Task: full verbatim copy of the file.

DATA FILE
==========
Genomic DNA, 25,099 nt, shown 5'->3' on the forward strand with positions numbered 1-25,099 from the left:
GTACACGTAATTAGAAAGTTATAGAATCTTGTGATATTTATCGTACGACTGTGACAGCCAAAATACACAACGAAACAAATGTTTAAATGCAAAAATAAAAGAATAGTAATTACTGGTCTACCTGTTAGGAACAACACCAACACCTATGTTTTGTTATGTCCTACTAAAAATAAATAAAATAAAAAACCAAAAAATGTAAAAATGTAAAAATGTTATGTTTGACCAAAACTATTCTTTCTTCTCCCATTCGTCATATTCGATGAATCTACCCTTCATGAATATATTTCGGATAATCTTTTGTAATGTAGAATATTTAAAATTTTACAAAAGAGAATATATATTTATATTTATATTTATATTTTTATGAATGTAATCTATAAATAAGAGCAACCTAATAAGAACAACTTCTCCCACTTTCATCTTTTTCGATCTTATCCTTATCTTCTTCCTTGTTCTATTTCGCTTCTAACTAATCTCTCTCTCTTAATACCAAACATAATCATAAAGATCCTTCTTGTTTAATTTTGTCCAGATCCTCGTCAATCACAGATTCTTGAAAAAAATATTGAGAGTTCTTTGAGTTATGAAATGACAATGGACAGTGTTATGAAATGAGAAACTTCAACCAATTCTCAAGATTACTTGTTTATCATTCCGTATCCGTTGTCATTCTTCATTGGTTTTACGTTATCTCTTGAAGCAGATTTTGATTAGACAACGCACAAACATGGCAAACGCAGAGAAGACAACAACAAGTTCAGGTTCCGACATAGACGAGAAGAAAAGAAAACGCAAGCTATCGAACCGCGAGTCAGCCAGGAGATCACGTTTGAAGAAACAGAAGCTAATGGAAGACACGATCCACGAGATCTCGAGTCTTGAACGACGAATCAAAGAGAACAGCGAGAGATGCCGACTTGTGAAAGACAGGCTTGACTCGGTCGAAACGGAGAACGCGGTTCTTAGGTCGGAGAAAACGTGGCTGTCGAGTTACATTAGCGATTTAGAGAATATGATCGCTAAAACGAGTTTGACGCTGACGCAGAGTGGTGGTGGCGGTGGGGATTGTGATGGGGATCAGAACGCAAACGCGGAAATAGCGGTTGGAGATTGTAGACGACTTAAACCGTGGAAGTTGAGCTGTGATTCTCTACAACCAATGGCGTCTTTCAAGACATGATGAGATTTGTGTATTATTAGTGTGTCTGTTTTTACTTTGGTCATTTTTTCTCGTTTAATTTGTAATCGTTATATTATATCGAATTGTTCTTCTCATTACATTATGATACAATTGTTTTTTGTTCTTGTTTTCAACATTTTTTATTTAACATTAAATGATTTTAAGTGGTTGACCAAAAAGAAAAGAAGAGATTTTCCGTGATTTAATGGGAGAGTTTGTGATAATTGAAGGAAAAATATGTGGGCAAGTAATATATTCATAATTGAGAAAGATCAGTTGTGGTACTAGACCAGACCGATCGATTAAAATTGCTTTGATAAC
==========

Genomic DNA, 25,099 nt, shown 5'->3' on the forward strand with positions numbered 1-25,099 from the left:
GTACACGTAATTAGAAAGTTATAGAATCTTGTGATATTTATCGTACGACTGTGACAGCCAAAATACACAACGAAACAAATGTTTAAATGCAAAAATAAAAGAATAGTAATTACTGGTCTACCTGTTAGGAACAACACCAACACCTATGTTTTGTTATGTCCTACTAAAAATAAATAAAATAAAAAACCAAAAAATGTAAAAATGTAAAAATGTTATGTTTGACCAAAACTATTCTTTCTTCTCCCATTCGTCATATTCGATGAATCTACCCTTCATGAATATATTTCGGATAATCTTTTGTAATGTAGAATATTTAAAATTTTACAAAAGAGAATATATATTTATATTTATATTTATATTTTTATGAATGTAATCTATAAATAAGAGCAACCTAATAAGAACAACTTCTCCCACTTTCATCTTTTTCGATCTTATCCTTATCTTCTTCCTTGTTCTATTTCGCTTCTAACTAATCTCTCTCTCTTAATACCAAACATAATCATAAAGATCCTTCTTGTTTAATTTTGTCCAGATCCTCGTCAATCACAGATTCTTGAAAAAAATATTGAGAGTTCTTTGAGTTATGAAATGACAATGGACAGTGTTATGAAATGAGAAACTTCAACCAATTCTCAAGATTACTTGTTTATCATTCCGTATCCGTTGTCATTCTTCATTGGTTTTACGTTATCTCTTGAAGCAGATTTTGATTAGACAACGCACAAACATGGCAAACGCAGAGAAGACAACAACAAGTTCAGGTTCCGACATAGACGAGAAGAAAAGAAAACGCAAGCTATCGAACCGCGAGTCAGCCAGGAGATCACGTTTGAAGAAACAGAAGCTAATGGAAGACACGATCCACGAGATCTCGAGTCTTGAACGACGAATCAAAGAGAACAGCGAGAGATGCCGACTTGTGAAAGACAGGCTTGACTCGGTCGAAACGGAGAACGCGGTTCTTAGGTCGGAGAAAACGTGGCTGTCGAGTTACATTAGCGATTTAGAGAATATGATCGCTAAAACGAGTTTGACGCTGACGCAGAGTGGTGGTGGCGGTGGGGATTGTGATGGGGATCAGAACGCAAACGCGGAAATAGCGGTTGGAGATTGTAGACGACTTAAACCGTGGAAGTTGAGCTGTGATTCTCTACAACCAATGGCGTCTTTCAAGACATGATGAGATTTGTGTATTATTAGTGTGTCTGTTTTTACTTTGGTCATTTTTTCTCGTTTAATTTGTAATCGTTATATTATATCGAATTGTTCTTCTCATTACATTATGATACAATTGTTTTTTGTTCTTGTTTTCAACATTTTTTATTTAACATTAAATGATTTTAAGTGGTTGACCAAAAAGAAAAGAAGAGATTTTCCGTGATTTAATGGGAGAGTTTGTGATAATTGAAGGAAAAATATGTGGGCAAGTAATATATTCATAATTGAGAAAGATCAGTTGTGGTACTAGACCAGACCGATCGATTAAAATTGCTTTGATAAC